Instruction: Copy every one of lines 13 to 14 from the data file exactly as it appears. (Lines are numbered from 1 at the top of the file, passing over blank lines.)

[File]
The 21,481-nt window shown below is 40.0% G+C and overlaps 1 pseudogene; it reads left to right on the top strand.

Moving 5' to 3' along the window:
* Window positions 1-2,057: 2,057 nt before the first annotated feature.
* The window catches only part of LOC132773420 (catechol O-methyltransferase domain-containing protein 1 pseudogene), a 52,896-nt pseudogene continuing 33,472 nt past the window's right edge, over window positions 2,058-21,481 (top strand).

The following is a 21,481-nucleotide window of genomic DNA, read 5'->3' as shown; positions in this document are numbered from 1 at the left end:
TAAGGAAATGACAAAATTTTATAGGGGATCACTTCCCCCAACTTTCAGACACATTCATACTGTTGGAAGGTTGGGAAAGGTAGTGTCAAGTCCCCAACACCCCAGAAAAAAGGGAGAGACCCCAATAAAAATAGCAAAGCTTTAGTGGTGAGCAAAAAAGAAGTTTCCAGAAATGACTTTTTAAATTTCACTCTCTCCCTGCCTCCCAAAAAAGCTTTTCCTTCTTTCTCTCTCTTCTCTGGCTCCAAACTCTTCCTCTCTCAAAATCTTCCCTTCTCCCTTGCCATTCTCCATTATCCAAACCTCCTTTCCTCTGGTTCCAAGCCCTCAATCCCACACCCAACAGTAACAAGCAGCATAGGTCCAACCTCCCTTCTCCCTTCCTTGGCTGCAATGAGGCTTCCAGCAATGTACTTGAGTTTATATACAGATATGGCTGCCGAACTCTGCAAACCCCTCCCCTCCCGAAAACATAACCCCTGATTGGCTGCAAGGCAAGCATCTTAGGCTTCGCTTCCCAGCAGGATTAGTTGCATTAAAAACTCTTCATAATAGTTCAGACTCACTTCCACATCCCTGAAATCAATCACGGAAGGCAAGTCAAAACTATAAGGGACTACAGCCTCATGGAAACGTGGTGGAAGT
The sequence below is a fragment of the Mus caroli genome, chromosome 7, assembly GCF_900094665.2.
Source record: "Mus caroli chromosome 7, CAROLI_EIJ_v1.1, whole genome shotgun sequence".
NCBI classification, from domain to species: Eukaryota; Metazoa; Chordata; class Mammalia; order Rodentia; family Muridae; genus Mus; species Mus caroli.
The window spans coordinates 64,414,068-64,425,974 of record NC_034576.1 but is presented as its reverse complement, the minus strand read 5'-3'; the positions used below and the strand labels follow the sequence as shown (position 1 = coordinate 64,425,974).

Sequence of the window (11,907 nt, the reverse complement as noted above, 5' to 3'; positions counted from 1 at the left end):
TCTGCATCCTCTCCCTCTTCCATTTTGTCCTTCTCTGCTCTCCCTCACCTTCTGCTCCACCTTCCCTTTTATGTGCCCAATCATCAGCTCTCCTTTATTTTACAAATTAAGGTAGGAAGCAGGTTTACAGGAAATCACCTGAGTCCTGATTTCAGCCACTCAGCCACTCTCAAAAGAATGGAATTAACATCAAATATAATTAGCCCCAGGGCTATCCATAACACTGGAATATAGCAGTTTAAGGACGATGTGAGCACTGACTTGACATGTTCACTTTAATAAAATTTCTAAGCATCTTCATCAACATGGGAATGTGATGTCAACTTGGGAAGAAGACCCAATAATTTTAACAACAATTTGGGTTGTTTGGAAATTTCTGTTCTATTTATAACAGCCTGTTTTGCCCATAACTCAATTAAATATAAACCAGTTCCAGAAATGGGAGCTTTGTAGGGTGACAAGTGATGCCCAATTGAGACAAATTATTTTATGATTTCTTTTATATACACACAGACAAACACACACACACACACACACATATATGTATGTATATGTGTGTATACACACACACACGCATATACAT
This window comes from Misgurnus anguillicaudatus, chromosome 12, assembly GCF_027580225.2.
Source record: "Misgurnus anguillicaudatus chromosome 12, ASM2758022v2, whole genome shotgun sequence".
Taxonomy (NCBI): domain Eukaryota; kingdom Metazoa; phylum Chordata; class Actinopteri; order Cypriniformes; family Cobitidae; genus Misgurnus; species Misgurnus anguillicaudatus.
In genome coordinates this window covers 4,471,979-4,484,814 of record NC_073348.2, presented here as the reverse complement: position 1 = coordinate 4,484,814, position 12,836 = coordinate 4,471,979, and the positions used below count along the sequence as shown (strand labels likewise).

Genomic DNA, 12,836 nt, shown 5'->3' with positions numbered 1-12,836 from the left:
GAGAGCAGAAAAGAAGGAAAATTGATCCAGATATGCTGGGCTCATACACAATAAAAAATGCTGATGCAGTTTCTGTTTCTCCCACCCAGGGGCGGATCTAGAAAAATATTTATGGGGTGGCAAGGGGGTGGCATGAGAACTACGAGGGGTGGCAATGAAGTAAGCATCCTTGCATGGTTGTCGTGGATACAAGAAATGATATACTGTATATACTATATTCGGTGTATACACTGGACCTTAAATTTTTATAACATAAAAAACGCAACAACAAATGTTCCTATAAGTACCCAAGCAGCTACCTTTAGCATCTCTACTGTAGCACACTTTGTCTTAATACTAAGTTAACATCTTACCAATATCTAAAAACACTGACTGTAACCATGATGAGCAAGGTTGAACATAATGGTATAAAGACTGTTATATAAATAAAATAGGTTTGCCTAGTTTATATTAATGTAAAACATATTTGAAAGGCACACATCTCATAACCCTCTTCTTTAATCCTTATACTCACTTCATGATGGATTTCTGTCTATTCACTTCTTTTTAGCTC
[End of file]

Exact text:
This window comes from Misgurnus anguillicaudatus, chromosome 12, assembly GCF_027580225.2.
Source record: "Misgurnus anguillicaudatus chromosome 12, ASM2758022v2, whole genome shotgun sequence".